Once again, Sebastian Vettel got the better of Red Bull teammate and rival Mark Webber.
Vettel’s late surge in qualifying allowed him to take the pole position from Webber for Sunday’s U.S. Grand Prix. That puts the four-time world champion in the prime spot to go after a record eighth consecutive victory this season and a title that escaped him last year.
"Shake and bake!" the German and his crew shouted to each other, a humorous and quite American nod to the fictional NASCAR movie "Talladega Nights."
Webber appeared set to earn his third pole position in the last four races until Vettel lapped the Circuit of the Americas in 1 minute, 36.338 seconds, pushing the Australian into second.
Webber, who is leaving Formula One after this season to drive in the world endurance championship, was clearly frustrated by his late slip in the No. 2 spot.
"At some point you’re happy to be in the front row," Webber said. "It slipped through the fingers. It’s not satisfying when you do that."
Webber has nine victories in his career but none this year, with Vettel dominating the season in winning his fourth consecutive world championship.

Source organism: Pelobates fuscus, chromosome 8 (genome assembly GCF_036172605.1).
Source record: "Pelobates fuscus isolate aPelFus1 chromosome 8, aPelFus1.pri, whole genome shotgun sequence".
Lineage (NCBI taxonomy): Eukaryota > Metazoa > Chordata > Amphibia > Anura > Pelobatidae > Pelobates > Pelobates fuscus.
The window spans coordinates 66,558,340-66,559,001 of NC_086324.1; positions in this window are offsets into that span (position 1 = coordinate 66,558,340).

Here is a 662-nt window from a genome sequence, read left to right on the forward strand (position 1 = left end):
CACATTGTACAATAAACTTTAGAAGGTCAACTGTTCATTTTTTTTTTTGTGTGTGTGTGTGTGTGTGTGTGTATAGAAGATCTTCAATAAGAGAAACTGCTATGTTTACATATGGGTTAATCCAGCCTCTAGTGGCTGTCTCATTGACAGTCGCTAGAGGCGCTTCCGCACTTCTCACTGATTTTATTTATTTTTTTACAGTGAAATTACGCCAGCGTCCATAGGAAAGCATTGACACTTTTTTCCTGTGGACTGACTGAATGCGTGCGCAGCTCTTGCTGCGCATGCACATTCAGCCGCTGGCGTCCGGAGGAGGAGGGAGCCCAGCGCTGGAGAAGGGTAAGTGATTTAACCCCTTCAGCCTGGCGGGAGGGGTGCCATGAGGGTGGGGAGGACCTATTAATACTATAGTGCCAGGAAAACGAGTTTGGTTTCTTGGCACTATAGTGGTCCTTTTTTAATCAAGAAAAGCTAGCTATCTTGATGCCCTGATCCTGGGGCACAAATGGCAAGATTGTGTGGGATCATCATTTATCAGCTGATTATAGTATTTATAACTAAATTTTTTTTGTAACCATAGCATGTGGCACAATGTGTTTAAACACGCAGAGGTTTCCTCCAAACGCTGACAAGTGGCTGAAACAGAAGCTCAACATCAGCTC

He’s had his chances.
Webber started on the pole in Japan and Abu Dhabi only to finish second to Vettel both times. But no race created more animosity between the teammates than the Malaysian Grand Prix back in March that all but shattered an already tense relationship.
Webber was cruising toward a victory in the closing stages in Malaysia when Vettel ignored team orders and passed him to win. Vettel got him again Saturday.
"Both of us would like to have the upper hand," Vettel said. "I’m happy we did the job today. Now we focus on the start."
The start at the Circuit of the Americas can be treacherous with its 100-foot climb to a blind left turn that sends the cars straight back down. The traffic jam at the apex can be calamitous for cars stuck in the middle.
Charging up the hill from the pole position last year, Vettel stayed in front of the potential danger and looked to be cruising toward a victory until Lewis Hamilton, then driving for McLaren, passed him with about 14 laps to go and won.
"It was a tight battle with Lewis. He was a bit quicker," Vettel said.
Romain Grosjean of Lotus will start third Sunday and Sauber’s Nico Hulkenberg will be fourth. Grosjean will have a chance to earn his fourth top-three finish of the season and third in two months. Hamilton, now with Mercedes, qualified fifth.
"We’ll see what we can do. It’s good to be here and show we are still in the front row," Grosjean said.
Grosjean’s temporary Lotus teammate, Heikki Kovalainen, qualified eighth despite having just three days to learn his new car. Kovalainen is driving the last two races of the season for Kimi Raikkonnen, who had back surgery.
A Vettel victory would be his 12th of the season, keeping him on target to tie Michael Schumacher’s season record of 13 next week in the season finale in Brazil.
On Saturday, Vettel shrugged off pursuit of records.
"It’s not the right mind set to go into the race," he said. "We’ve done pretty well with that kind of approach."